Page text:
Every day people try to sell me things I don’t want, and to inform me about things I don’t need. It even happens in the checkout line; “Did you find everything you need sir?” “Yes, just these two bolts and the AAA batteries”. I see that you are not a part of membership rewards program, may I please take you on a twenty minute educational experience that will open your mind to the possibilities of tremendous savings on your future purchase of bolts and batteries?” No, Thank you, I understand I am throwing money away but I’d rather not know that right now”. We have access to an unprecedented amount of information, so when I want to know something I am confident that an answer (not necessarily the right answer) is only a google away. When, and only when, I want the information I will be in a teachable moment. So, it must be a key in making your training investment impactful that you create teachable moments for your team.
When designing or improving a training program for an organization I make certain that the education is marked by four characteristics: Applicability, Adaptability, Accessibility, and Accountability. If these are satisfied I see training knowledge stick and get applied with bottom-line results.
Applicability: the learner must see how the training will improve their experience and productivity when it is applied.
Adaptability: The training must be adapted to accommodate the needs of the learner and the organization. For example, delivery may originally occur in large groups but subsequent hires may receive the training through video or one on one instruction.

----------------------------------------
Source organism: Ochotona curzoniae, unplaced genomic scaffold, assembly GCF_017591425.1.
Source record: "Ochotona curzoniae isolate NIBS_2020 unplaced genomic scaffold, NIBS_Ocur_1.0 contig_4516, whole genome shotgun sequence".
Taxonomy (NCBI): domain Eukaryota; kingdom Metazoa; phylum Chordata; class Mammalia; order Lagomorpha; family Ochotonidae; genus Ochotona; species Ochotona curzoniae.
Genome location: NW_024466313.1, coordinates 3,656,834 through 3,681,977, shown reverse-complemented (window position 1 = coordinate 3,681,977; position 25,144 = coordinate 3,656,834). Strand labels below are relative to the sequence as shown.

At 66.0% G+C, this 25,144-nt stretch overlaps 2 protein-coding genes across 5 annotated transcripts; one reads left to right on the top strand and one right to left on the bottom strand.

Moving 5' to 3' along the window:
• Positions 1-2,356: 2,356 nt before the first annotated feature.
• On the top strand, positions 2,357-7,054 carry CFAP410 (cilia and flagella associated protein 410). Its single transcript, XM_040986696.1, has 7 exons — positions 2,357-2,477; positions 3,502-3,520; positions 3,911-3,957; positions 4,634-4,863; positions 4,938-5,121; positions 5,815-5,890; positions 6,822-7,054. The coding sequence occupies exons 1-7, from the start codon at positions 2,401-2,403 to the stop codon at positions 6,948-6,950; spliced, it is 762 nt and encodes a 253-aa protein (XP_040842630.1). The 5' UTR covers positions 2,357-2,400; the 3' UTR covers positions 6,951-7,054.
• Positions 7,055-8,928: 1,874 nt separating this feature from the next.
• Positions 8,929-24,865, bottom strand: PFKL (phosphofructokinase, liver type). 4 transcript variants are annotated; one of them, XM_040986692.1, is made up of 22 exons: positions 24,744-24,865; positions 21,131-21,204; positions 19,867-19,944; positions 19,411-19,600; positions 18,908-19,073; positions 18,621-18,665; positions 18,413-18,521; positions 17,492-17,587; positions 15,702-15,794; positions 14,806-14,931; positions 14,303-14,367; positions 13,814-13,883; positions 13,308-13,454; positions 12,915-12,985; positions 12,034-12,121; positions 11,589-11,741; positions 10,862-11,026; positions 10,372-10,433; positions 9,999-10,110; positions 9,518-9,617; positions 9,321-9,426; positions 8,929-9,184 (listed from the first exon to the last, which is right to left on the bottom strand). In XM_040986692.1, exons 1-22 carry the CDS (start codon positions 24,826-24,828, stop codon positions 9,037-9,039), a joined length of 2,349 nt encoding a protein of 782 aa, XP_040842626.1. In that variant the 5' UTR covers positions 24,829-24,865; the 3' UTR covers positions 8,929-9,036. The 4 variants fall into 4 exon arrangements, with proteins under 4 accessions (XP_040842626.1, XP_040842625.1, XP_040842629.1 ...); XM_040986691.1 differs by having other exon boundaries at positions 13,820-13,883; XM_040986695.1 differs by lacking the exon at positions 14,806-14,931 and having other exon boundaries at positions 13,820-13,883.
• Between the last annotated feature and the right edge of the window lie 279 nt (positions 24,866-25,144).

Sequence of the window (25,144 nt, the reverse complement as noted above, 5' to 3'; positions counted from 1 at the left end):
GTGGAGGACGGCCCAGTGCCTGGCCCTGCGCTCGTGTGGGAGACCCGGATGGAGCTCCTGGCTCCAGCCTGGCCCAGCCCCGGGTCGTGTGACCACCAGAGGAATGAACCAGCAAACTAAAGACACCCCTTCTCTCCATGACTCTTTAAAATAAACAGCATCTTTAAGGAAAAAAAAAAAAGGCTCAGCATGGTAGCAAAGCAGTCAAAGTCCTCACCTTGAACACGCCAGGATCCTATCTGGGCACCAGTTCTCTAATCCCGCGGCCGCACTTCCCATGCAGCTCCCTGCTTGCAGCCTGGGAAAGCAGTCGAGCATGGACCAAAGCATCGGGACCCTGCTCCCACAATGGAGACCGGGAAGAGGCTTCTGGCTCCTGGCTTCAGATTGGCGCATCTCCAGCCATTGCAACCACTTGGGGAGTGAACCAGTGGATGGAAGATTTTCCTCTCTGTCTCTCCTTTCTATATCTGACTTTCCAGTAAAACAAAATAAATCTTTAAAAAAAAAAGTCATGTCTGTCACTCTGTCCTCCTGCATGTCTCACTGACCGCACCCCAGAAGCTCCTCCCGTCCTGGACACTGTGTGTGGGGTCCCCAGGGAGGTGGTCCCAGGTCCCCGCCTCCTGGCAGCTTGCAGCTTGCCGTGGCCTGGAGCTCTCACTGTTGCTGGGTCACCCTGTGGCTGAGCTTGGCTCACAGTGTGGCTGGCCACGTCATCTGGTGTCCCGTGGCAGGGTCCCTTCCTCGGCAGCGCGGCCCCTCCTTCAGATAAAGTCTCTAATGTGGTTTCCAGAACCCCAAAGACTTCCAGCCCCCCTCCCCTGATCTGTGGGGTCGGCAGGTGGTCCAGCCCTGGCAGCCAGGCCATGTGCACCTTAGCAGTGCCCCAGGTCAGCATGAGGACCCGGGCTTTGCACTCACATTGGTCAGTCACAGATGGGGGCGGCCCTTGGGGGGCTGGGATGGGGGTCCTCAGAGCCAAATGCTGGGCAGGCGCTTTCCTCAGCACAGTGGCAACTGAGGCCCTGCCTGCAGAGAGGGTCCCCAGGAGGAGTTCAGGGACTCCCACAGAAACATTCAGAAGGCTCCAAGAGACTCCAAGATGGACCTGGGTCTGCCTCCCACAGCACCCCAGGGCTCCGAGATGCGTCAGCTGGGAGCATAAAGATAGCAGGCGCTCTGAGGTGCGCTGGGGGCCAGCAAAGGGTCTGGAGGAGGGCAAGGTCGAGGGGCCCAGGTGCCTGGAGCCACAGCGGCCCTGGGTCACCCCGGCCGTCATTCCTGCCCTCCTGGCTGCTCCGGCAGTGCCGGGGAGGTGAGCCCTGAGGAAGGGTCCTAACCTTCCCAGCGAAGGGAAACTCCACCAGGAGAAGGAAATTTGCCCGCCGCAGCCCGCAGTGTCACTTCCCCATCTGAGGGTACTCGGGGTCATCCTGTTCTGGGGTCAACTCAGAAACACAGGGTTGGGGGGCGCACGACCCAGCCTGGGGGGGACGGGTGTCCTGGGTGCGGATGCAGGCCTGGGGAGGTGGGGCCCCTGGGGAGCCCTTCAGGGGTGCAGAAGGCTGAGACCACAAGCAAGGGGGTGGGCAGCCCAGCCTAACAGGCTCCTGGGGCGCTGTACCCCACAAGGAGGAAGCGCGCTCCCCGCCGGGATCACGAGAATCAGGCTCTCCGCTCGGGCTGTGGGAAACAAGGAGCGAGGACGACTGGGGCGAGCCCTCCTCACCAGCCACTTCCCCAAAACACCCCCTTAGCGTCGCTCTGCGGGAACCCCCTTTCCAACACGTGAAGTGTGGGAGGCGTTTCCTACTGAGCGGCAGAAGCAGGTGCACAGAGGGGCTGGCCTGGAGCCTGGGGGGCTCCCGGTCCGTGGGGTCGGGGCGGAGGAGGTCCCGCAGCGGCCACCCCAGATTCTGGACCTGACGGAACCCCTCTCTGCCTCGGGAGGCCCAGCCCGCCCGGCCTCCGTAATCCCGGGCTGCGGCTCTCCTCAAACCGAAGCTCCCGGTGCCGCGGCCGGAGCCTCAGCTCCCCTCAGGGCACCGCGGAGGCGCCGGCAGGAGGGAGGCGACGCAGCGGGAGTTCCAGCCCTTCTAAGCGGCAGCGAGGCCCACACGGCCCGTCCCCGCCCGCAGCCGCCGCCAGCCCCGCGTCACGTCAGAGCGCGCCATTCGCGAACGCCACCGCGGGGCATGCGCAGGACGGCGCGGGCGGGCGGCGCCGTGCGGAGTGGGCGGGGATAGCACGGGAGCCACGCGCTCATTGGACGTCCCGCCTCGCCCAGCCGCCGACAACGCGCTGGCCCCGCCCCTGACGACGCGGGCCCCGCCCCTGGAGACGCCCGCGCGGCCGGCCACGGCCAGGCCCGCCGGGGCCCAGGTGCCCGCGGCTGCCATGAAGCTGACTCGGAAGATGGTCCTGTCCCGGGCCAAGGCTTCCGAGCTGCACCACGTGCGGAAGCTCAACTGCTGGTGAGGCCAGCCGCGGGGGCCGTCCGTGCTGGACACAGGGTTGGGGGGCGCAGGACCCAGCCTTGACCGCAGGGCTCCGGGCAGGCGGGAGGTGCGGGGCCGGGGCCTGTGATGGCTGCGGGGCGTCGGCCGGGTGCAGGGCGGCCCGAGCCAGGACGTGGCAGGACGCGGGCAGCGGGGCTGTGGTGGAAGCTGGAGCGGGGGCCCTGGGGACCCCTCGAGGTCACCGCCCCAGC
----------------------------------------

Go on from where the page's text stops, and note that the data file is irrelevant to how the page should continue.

Accessibility: Smaller training modules and use of online resources allow for training to be assigned when needs arise. For example, a person newly promoted to leadership would benefit from a timely online explanation of How to Read Financial Statements.
Accountability: There must be an opportunity for the trainee to demonstrate the ability to apply the knowledge gained. This cements the learning and increases the likelihood that the training investment will result in bottom line improvement.
Before you can create a teachable moment, and hopefully a habit of being teachable, you must make your expectations clear. This is worth some whiteboard time to capture the essentials for your company and department. One way to do this is to list the practices, policies, procedures, knowledge and skills that would be required if you were open a new location and build an even better version of your department. This will leave you with an outline of basic training for your team.
Once you have an outline of the training everyone will need it is helpful to look at the individuals involved and to make a development plan that will enhance their strengths, keep them engaged and growing. When areas of need or interest are identified I think about the most adaptive way for the individual to learn. In some cases an internal mentor or a coach will suit best, in others a workshop or online resource will meet the need.